ASA Sends Letter to FTC in Response to “Nixing the Fix Report”
The Federal Trade Commission (FTC) announced a July 21 open meeting. On the agenda is:
Proposed Policy Statement on Repair Restrictions Imposed by Manufacturers and Sellers: The FTC Act authorizes the Commission to adopt policy statements. The Commission will vote on whether to issue a new policy statement, following the Commission's “Nixing the Fix” report which was unanimously agreed to and announced on May 6, 2021.
ASA filed a letter with the FTC to be considered at the meeting. Read the letter here:
The Honorable Lina Khan
Federal Trade Commission
600 Pennsylvania Avenue, N.W.
Washington, D.C. 20580
Re: July 21, 2021 Open FTC Meeting; Proposed Policy Statement on Repair Restrictions Imposed by Manufacturers and Sellers
Dear Chair Khan,
The Automotive Service Association (ASA) is the largest and oldest independent automotive repair association in the U.S. ASA is writing in support of a new policy statement by the Federal Trade Commission (FTC) that addresses the issue of vehicle data access for vehicle owners and consumers. The Automotive Service Association was pleased to see the issue of vehicle data access addressed in the May 2021 “Nixing the Fix” report and believes the issues sought, by the FTC, to be addressed in the report covered critical areas for automotive repair. For independent repair shops, having access to vehicle telematics data is becoming increasingly important as vehicles reach more technologically advanced levels. It is essential for third-party repair shops to have access to the vehicle data they need to effectively and safely repair the automobiles that are brought to their businesses by consumers. Independent repair shops repair approximately 80% of post warranty vehicles.
ASA has been involved in the “right to repair” issue for over 20 years. In the fall of 2002, ASA joined automakers in signing a voluntary agreement that assured non-emissions service information and training would be provided to independent repair shops in addition to the emissions service information required by the Clean Air Amendments of 1990 and subsequent U.S. Environmental Protection Agency regulations. ASA is concerned over the possibility of a fifty-state data access regulatory structure that would create a patchwork of rules. A fifty-state regulatory system for vehicle data access would increase risks to consumers by making it difficult to structure training for technicians especially where multi-shop organizations cross state lines—resulting in a problem to run a small business as efficiently as possible with potential increased costs being passed on to the consumer.
To date, the automakers have not provided a path for independent automotive repair shops to access the data necessary to repair vehicles equipped with newer technologies. The establishment of a new policy statement by the FTC would be a significant step forward for the automotive repair industry. It would ensure that there is a cohesive federal policy that does not restrict the competitiveness of third-party repairers such as auto shops. The right legal framework should enable independent repair shops to access the vehicle generated data that they need to safely and securely repair the vehicle. This framework would enable competitiveness within the industry and preserve the consumer’s right to choose where they repair their vehicle.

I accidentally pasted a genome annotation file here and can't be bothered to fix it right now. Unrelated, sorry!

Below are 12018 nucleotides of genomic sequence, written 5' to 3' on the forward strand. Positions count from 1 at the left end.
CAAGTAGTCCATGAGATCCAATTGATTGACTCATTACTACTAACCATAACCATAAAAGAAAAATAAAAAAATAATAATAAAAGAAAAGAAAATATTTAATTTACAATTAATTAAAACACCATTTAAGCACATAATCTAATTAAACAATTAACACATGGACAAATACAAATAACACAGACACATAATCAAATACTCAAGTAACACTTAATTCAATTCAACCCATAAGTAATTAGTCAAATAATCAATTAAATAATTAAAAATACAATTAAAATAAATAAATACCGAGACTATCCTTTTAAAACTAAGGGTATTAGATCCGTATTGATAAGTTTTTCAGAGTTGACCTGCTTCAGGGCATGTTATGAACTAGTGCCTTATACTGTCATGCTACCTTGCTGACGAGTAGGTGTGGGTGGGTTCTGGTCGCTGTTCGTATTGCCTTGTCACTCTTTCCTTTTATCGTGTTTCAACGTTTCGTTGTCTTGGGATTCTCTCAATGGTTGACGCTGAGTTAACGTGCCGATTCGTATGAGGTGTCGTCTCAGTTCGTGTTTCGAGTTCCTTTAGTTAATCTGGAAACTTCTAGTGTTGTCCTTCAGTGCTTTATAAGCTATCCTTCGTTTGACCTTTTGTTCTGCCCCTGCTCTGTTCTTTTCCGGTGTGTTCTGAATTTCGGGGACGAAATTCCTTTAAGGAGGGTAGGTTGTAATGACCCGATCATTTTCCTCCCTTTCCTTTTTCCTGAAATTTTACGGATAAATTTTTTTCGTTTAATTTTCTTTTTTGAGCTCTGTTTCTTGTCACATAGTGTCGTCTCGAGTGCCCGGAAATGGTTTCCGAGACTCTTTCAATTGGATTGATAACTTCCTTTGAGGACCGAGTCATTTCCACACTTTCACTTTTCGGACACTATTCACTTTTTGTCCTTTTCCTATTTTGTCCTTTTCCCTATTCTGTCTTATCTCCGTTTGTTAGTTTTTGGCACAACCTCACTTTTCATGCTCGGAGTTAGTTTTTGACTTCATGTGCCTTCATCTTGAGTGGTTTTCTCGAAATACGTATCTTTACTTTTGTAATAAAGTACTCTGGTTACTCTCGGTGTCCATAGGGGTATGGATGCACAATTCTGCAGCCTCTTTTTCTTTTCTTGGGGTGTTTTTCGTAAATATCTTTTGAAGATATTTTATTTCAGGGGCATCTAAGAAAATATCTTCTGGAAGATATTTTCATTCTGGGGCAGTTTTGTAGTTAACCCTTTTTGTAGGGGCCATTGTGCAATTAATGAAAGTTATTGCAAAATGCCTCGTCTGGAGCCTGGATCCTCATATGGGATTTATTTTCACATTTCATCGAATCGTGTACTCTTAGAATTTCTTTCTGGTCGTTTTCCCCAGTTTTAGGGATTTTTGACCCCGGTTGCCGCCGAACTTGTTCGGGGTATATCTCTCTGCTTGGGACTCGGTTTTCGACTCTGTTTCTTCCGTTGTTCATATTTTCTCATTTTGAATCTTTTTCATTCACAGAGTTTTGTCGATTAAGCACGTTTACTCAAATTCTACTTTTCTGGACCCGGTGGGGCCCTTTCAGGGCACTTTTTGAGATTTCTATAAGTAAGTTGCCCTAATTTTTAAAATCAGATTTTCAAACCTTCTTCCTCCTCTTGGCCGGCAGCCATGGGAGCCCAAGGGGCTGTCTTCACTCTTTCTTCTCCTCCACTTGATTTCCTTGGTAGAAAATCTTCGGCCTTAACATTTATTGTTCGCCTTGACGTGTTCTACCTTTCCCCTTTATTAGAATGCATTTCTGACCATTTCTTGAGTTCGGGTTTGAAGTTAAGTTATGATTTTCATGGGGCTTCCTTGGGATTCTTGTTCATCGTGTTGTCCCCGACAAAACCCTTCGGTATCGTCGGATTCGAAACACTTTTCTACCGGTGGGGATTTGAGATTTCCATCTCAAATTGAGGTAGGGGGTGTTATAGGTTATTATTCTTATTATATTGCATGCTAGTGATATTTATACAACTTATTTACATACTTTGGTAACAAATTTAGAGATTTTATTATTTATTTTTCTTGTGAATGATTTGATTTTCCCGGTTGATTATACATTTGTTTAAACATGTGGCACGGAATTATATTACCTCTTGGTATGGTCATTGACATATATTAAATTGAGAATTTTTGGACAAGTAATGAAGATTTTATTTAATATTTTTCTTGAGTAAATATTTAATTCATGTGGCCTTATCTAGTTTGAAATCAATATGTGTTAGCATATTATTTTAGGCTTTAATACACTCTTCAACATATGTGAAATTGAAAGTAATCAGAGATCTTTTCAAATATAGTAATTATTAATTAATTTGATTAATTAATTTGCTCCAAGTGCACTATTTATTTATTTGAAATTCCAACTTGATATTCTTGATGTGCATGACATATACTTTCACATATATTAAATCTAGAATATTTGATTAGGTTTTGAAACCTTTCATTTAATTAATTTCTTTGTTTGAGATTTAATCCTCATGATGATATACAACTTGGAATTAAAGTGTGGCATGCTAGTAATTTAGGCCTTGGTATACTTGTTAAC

With the changes in vehicle technologies, including those that are part of recent public policy proposals to convert the U.S. fleet to electric vehicles, this is an essential time to address the issue of vehicle data access. Historically, vehicle data has been accessed through a physical “on-board-diagnostic” (OBD-II) port. The vast majority of vehicles include this port to fulfill requirements of the Clean Air Act Amendments of 1990. However, with the advent of electric vehicles that have no emissions data, a growing number of automakers are transitioning to a wireless access model, which restricts the access of the consumer and third-party repair shops. Additionally, some vehicle manufacturers have considered a two-tiered port system, which would provide emissions data for free yet restrict other important vehicle data.
The Automotive Service Association wants to be a part of this policy process, and looks forward to working with the FTC to find a solution that works for all sectors of the automobile industry, including independent repair shops. The right of the consumer to choose where they repair their vehicles and thousands of small businesses across the U.S. to have access to the data to keep their shops open are too important to be left unaddressed by federal regulation.
If you have any questions, please do not hesitate to contact Bob Redding at firstname.lastname@example.org
Raymond A Fisher, III